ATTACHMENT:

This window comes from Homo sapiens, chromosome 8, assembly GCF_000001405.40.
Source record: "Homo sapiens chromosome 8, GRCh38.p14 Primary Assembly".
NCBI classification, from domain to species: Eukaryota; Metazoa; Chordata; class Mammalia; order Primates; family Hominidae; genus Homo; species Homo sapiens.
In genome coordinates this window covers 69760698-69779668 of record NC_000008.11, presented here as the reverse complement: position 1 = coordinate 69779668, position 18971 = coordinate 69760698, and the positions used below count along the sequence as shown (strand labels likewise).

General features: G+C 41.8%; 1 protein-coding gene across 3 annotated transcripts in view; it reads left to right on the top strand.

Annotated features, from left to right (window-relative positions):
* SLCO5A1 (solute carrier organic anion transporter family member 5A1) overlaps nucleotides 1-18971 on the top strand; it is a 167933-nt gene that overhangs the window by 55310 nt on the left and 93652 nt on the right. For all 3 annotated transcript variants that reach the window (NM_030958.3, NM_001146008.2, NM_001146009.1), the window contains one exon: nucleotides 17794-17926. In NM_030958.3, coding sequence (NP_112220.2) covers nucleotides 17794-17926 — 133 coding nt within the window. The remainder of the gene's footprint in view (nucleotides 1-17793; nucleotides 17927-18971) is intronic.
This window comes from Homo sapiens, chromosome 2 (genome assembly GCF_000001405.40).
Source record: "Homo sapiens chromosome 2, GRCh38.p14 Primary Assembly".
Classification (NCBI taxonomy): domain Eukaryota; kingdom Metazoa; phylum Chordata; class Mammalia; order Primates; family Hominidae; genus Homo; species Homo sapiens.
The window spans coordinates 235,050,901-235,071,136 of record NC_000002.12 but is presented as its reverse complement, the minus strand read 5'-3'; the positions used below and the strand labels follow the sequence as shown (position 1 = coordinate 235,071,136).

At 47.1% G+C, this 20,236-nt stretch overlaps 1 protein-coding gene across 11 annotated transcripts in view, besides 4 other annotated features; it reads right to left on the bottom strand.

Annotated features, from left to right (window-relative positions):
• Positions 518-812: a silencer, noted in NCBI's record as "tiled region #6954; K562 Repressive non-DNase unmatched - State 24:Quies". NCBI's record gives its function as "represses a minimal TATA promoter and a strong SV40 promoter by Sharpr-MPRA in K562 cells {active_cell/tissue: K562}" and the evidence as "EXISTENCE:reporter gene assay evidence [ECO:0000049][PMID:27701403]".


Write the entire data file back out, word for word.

This window comes from Homo sapiens, chromosome 8, assembly GCF_000001405.40.
Source record: "Homo sapiens chromosome 8, GRCh38.p14 Primary Assembly".
NCBI classification, from domain to species: Eukaryota; Metazoa; Chordata; class Mammalia; order Primates; family Hominidae; genus Homo; species Homo sapiens.
In genome coordinates this window covers 69760698-69779668 of record NC_000008.11, presented here as the reverse complement: position 1 = coordinate 69779668, position 18971 = coordinate 69760698, and the positions used below count along the sequence as shown (strand labels likewise).

General features: G+C 41.8%; 1 protein-coding gene across 3 annotated transcripts in view; it reads left to right on the top strand.

Annotated features, from left to right (window-relative positions):
* SLCO5A1 (solute carrier organic anion transporter family member 5A1) overlaps nucleotides 1-18971 on the top strand; it is a 167933-nt gene that overhangs the window by 55310 nt on the left and 93652 nt on the right. For all 3 annotated transcript variants that reach the window (NM_030958.3, NM_001146008.2, NM_001146009.1), the window contains one exon: nucleotides 17794-17926. In NM_030958.3, coding sequence (NP_112220.2) covers nucleotides 17794-17926 — 133 coding nt within the window. The remainder of the gene's footprint in view (nucleotides 1-17793; nucleotides 17927-18971) is intronic.
This window comes from Homo sapiens, chromosome 2 (genome assembly GCF_000001405.40).
Source record: "Homo sapiens chromosome 2, GRCh38.p14 Primary Assembly".
Classification (NCBI taxonomy): domain Eukaryota; kingdom Metazoa; phylum Chordata; class Mammalia; order Primates; family Hominidae; genus Homo; species Homo sapiens.
The window spans coordinates 235,050,901-235,071,136 of record NC_000002.12 but is presented as its reverse complement, the minus strand read 5'-3'; the positions used below and the strand labels follow the sequence as shown (position 1 = coordinate 235,071,136).

At 47.1% G+C, this 20,236-nt stretch overlaps 1 protein-coding gene across 11 annotated transcripts in view, besides 4 other annotated features; it reads right to left on the bottom strand.

Annotated features, from left to right (window-relative positions):
• Positions 518-812: a silencer, noted in NCBI's record as "tiled region #6954; K562 Repressive non-DNase unmatched - State 24:Quies". NCBI's record gives its function as "represses a minimal TATA promoter and a strong SV40 promoter by Sharpr-MPRA in K562 cells {active_cell/tissue: K562}" and the evidence as "EXISTENCE:reporter gene assay evidence [ECO:0000049][PMID:27701403]".